Interviews

Howard Berger

Interviews
Caffeinated Clint
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Clint is the creator, editor and maintainer of Moviehole.

After working with the late, great Stan Winston on Predator and Aliens, and later, American Werewolf in London’s Rick Baker on Harry and the Hendersons, creature and effects maker Howard Berger teamed up with friend and fellow monster-maker Gregory Nicotero to form the KNB EFX Group, Inc. in Los Angeles.

Over the last twenty years, KNB have worked on a bevy of blockbusters – they won an Academy Award for their work on The Chronicles of Narnia : The Lion, The Witch, and the Wardrobe,  worked with Peter Jackson on King Kong, came up with the wild creatures of Men in Black, and for the new film Surrogates, the company successfully cloned Bruce Willis! CLINT MORRIS talks to the amiable Berger about his work on the highly-anticipated sci-fi thriller.

You’re in Queensland now?

I am. I’m on the last day of shooting the actual Dawn Treader for Chronicles of Narnia : Voyage of the Dawn Treader. And it’s going great. It has a big Australian cast – almost ninety percent of the performers are Australians.

Oh wonderful. Now congratulations on the Oscar win for Narnia, by the way.

Thank you. Thanks a lot!

Now did the Oscar Win suddenly make you the ‘Go-To Guy’ for Make-Up and Effects more so than before?

It certainly did not hurt, but KNB has always had a pretty good reputation. We’ve always been respected – but now we’re well respected [Laughs].

Is there healthy competition between KNB and the other effects companies in Hollywood – like, say, Stan Winston Studios?

Yeah, there’s basically three other top shops – there’s Spectral Motion, who works with Guillermo Del Toro on such movies as Hellboy; there’s ADI, who has worked on Alien Vs Predator, and a whole slew of other films; and the other one is what used to be Stan Winston Studios and they’re now called Legacy, and it’s run by a couple of guys who use to work with [the late] Stan [Winston]. Those three companies are our main competition – but its friendly competition. We all catch up once a month for dinner to talk about what’s going on the industry and the best way to approach things. It’s great.

So with a film like Surrogates, do you go in and pitch the studio or the director – in this case, Jonathan Mostow?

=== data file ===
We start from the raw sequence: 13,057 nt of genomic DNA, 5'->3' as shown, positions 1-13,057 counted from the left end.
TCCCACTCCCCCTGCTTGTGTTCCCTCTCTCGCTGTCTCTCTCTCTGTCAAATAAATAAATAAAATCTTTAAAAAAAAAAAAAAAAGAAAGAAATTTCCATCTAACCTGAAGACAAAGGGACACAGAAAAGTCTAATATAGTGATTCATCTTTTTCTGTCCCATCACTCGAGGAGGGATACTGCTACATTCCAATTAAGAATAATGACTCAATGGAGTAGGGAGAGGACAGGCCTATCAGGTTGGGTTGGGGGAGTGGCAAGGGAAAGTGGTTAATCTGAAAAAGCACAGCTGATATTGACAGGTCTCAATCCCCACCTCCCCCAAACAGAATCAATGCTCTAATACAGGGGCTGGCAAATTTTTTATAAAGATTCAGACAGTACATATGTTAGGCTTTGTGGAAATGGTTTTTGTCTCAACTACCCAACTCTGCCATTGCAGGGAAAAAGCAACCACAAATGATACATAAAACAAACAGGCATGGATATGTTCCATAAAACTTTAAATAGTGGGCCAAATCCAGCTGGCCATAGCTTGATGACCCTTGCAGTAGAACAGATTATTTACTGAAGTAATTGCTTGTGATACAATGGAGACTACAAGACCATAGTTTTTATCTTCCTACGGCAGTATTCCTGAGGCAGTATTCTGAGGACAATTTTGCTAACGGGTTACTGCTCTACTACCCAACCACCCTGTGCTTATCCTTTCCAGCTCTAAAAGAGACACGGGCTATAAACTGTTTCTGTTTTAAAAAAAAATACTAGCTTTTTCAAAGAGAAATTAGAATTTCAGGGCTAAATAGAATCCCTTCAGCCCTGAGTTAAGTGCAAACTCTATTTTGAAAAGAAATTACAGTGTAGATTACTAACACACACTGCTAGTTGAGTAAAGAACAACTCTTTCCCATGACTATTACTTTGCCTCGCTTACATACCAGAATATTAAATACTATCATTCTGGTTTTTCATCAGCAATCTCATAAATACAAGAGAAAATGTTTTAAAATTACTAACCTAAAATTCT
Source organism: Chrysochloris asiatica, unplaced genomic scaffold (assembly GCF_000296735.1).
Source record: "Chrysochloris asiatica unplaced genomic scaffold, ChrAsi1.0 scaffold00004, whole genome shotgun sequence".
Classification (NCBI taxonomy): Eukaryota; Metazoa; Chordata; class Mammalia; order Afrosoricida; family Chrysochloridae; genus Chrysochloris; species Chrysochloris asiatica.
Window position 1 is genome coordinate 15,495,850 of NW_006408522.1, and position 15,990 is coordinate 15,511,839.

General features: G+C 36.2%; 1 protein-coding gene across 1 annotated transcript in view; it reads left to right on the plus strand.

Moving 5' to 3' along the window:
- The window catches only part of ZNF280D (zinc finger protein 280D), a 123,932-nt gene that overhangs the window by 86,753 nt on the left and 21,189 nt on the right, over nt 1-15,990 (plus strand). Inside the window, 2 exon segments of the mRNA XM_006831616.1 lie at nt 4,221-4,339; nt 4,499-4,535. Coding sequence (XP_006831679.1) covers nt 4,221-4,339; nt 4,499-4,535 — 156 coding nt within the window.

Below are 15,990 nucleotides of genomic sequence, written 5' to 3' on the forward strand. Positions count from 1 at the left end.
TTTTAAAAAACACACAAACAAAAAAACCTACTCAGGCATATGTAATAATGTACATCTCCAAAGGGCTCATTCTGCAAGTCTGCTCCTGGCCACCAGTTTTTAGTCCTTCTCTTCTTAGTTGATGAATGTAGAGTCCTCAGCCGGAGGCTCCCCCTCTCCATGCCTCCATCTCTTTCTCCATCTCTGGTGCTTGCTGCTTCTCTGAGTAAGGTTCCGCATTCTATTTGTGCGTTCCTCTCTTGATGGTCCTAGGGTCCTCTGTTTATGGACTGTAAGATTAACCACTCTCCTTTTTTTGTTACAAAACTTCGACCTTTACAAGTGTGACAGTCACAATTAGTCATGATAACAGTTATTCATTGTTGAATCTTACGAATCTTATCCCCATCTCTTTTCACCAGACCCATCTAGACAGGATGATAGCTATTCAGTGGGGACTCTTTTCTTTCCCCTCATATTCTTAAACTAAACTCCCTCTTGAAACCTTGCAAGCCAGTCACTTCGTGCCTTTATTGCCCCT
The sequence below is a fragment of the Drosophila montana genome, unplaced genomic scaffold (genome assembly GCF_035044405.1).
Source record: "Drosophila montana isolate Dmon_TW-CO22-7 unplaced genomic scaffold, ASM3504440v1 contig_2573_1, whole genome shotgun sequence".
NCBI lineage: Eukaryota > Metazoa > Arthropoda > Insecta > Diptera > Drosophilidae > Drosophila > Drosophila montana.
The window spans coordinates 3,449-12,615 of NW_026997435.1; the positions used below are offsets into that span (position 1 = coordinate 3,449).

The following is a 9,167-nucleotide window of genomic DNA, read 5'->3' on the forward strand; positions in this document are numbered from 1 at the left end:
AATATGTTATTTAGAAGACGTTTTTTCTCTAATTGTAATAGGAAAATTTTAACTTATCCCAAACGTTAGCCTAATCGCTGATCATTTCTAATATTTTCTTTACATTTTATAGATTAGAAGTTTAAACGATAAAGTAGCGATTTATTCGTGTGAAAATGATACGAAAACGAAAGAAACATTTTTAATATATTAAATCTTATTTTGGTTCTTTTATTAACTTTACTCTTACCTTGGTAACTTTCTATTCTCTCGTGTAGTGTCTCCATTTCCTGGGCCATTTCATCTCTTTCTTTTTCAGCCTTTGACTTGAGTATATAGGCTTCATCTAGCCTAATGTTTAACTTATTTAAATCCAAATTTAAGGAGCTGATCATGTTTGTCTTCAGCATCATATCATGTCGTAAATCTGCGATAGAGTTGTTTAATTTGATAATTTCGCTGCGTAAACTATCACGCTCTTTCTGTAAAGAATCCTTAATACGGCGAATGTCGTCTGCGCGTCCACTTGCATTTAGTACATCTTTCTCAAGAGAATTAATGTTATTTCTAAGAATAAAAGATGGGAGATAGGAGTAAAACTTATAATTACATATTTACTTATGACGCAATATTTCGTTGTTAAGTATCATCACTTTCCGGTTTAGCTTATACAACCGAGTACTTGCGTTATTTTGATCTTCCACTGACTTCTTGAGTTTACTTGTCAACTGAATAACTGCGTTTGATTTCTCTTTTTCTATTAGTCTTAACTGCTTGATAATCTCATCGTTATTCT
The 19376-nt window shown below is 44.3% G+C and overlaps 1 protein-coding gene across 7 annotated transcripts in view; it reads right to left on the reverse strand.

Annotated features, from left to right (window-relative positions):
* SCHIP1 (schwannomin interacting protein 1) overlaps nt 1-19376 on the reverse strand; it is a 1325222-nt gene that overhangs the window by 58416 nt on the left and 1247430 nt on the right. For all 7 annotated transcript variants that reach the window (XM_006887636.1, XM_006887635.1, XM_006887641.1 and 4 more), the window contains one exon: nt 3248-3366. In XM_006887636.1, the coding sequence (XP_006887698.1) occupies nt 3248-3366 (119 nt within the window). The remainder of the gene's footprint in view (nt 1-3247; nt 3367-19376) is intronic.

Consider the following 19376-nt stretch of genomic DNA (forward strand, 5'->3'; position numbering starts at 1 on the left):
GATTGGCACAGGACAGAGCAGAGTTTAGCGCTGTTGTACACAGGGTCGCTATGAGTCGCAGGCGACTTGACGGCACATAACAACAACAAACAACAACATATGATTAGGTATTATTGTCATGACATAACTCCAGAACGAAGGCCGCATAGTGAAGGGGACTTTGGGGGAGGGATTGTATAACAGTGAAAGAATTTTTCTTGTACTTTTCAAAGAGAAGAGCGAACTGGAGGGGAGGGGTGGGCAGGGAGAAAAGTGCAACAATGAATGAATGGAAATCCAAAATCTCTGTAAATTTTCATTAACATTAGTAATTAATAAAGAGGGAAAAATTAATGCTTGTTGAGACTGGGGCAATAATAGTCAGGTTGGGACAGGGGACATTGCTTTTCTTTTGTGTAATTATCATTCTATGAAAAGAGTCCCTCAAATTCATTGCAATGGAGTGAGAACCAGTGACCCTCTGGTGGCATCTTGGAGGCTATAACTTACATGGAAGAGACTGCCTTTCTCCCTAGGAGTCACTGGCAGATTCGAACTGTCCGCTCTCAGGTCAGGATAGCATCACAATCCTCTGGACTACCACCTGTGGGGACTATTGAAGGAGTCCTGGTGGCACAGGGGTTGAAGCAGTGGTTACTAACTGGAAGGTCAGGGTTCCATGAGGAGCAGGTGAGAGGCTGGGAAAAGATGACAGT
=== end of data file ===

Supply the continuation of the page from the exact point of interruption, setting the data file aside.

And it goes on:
Absolutely. A few of the different companies submit their ideas to the producer and the director. And in this case, they decided to hire us. These days, more often than not, studios and filmmakers are coming to us – it’s much easier than having to pursue things.

And what were you responsible for in Surrogates?

Let’s see, we did a lot of stuff in the movie…. But since I haven’t seen the movie yet, I’m not sure what made it in there and what didn’t. We made robotic versions of the main actors, like Ving Rhames and Bruce Willis. We made up a lot of Surrogates for say, background shots. And some of the surrogates are damaged – say they have a damaged head or something – so we’d come up with damaged versions.

In the film, when you purchase a Surrogate you can customise it – kinda like customising a clone – however you want. Say you want to put spikes all over your head, or say you want to be a lizard-man, or maybe you want to paint yourself all black, like chrome – we’d do those, too.

And we were also responsible for what we call the endo-skeleton – which is what’s inside the Surrogate. It was pretty cool. We built it all from scratch. It’s like building a full-size human model kit.

Everything we did was a good combination of practical and CGI effects – and we do that because we love to trick the audience, it’s great when they don’t know what’s real and what’s not. I think sometimes if something looks too computer-generated or too much like an effect it can take an audience out of a movie.

And the humans are supposed to look better than their surrogate counterparts in the film, right?

Yeah, absolutely – that’s the whole pretence of the film. Say you think you looked your best at 21-years-old, you order a surrogate at that age – they can party, go out with girls and so forth. But something is happening to these Surrogates. It’s up to Bruce Willis to find out what’s going on.

Do you still use KY Jelly?

Yeah, I still use KY Jelly – absolutely! [Laughs]. Whenever the Surrogates get hurt, and their insides are exposed underneath, that’s a case of KY Jelly – painted fluorescent green, with powder that has a metallic feel to it – you’re seeing.

Do you have to actually spend time on the set?

Yeah, absolutely. There was a very short pre-production period, which seems to be the new thing in Hollywood, so a lot of the time we’re still building things on set. My business partner Greg Nicotero and I split up the shows so one of us can always be on set. This one was filmed in Boston.

So you work on multiple projects at once?

Yeah, absolutely – KNB is always busy. It’s rare that we’ve only got one show going. Last year, for instance, we were doing Drag Me to Hell, Surrogates, Final Destination, Public Enemies, and Inglourious Basterds all at once. So we were here, there and everywhere!

[Sorry folks, had to remove “Predators” mention]

Thanks so much for chatting to us about Surrogates, and your career, today Howard.

Not at all. Thank you very much.

SURROGATES is now showing


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